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DC to AC inverter improvents

Thread starter #1
Hello to everybody :) To begin with, i am trying to built a DC to AC inverter, step up the voltage with transformer at about 500v then use a voltage multiplier to charge some capacitors to about 4kv. I have already built this circuit
but i have adjusted the cap and resistor for 15khz. I need that high frequency cause my voltage multiplier uses 3kV 10nF ceramic caps. The circuit looks to work well but when i made my on transformer to produce the high voltage, (about 500v) transistors starting to produce some whistling noise and began to heating up even without load. Is this behavior normal to transistors ? I am afraid that they will burned. Can i use mosfets instead of those transistors for better performance ? Also, i have seen that other circuits are using a center taped primary transformer, but i have choose this one in order to keep things simple. Is there any advantage or disadvantage compare to this circuit and a circuit that uses a transformer with a primary center taped coil ?

Thanks :)


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L1 blocks high frequencies, remove it.
Maybe your transformer is made for 50Hz and is a piece of wire at 15kHz. Use a high frequency transformer.
This circuit uses emitter-folowers with a 3V output voltage loss. Mosfets would increase the voltage loss.
If a center-tapped transformer is used then the transistors can be switches or can be Mosfets with low voltage loss but one side needs to have an added digital inverter stage.
Use the transistors just as they are as a pre drive to your mosfets and remove L1. If your 555 frequency is set to the resonant frequency of T1 and C4, then you will see a significant performance increase. You will need to know what the Inductance of T1 is. C4 could be much smaller to accommodate the right frequency paired with the resonant frequency of LC. If it were me I would use a micro controller instead of the 555 only because of better frequency and "dial in" capability and current shoot through prevention techniques. The 555 will work best if the output is a true square wave. Also you might want to diode/capacitor buffer the 555 to minimize any voltage surge issues that could feed into the 555 when the transistors are driven.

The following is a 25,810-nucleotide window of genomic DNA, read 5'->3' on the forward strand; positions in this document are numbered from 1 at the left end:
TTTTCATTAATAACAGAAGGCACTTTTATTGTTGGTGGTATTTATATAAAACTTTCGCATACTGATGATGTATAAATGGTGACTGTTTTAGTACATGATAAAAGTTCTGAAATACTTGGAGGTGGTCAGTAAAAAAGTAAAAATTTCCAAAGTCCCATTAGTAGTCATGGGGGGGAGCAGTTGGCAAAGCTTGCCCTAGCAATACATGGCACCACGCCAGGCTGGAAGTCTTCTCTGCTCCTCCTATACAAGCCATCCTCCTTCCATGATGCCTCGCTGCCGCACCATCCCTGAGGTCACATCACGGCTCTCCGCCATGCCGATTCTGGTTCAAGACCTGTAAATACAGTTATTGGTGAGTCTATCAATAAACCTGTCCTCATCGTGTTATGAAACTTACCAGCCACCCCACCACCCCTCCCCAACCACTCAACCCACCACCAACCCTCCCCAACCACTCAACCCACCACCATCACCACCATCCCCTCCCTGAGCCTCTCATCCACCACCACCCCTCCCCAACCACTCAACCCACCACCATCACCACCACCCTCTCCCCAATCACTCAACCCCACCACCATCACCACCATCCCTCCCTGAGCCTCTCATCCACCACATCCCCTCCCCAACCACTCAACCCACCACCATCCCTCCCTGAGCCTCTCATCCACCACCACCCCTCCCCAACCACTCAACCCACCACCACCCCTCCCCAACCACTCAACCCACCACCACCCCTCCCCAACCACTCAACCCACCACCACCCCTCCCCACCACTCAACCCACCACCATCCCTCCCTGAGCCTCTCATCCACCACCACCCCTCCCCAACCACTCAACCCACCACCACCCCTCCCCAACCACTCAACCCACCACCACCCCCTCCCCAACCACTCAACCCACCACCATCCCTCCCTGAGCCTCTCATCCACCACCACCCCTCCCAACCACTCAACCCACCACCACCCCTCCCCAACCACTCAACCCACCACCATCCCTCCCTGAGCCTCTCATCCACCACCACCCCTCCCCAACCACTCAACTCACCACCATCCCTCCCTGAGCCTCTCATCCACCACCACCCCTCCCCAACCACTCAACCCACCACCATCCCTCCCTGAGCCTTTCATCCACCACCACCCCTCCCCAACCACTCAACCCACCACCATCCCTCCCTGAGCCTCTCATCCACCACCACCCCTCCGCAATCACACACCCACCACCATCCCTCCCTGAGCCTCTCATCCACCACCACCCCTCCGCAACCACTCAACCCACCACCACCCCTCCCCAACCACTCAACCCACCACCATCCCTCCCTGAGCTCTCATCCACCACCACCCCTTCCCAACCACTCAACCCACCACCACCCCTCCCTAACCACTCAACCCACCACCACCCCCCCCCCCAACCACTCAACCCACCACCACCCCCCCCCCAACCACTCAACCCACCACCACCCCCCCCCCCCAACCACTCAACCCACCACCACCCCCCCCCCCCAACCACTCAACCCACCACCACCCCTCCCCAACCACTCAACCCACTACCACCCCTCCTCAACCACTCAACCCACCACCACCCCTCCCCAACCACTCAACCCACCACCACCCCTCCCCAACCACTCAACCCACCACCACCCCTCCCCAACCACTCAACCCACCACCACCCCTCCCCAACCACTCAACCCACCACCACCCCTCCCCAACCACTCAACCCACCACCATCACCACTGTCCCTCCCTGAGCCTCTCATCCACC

May I ask what you end goal is? I have used a 35kV flyback driver (minus the Zener's) limiting the voltage input to 20V with great success .... https://cdn.instructables.com/FIY/EAZN/G9NH8XOG/FIYEAZNG9NH8XOG.LARGE.jpg

Here is what 35kV can do from a flyback driver of my own design driving a high speed Electrostatic motor and then later a 250kV Marx generator ...
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dr pepper

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Further to beu's comments, it sounds like your trans is saturating, caused by too low inducatce.
You really ought to design the trans properly, however more turns might improve things.
Have you looked at royer oscillators, these are resonant circuits that oscillate at the resonant freq of the trans and its parallel capacitor, and are much more efficient when just thrown together.
Thread starter #5
Thanks to everybody for their reply, really appreciate that. Ok i will remove the L1. I have changed the value of R1=1K, R2=47K, R4 removed and C2=1nF in order to bring the frequency from 50Hz up to about 15kHz. This also kept the duty cycle just slightly over 50%. I did it because my voltage multiplier use 3kV 10nF ceramic caps. I am trying to built an exploding bridge-wire as a project. My capacitor bank is x4 1,3kv 5μF film caps in series for total of 5,2kv and 1,25μF. I only want to charge them at about 4kv for maintenance purposes. I have already built 2x 6 series voltage multiplier according to attached file.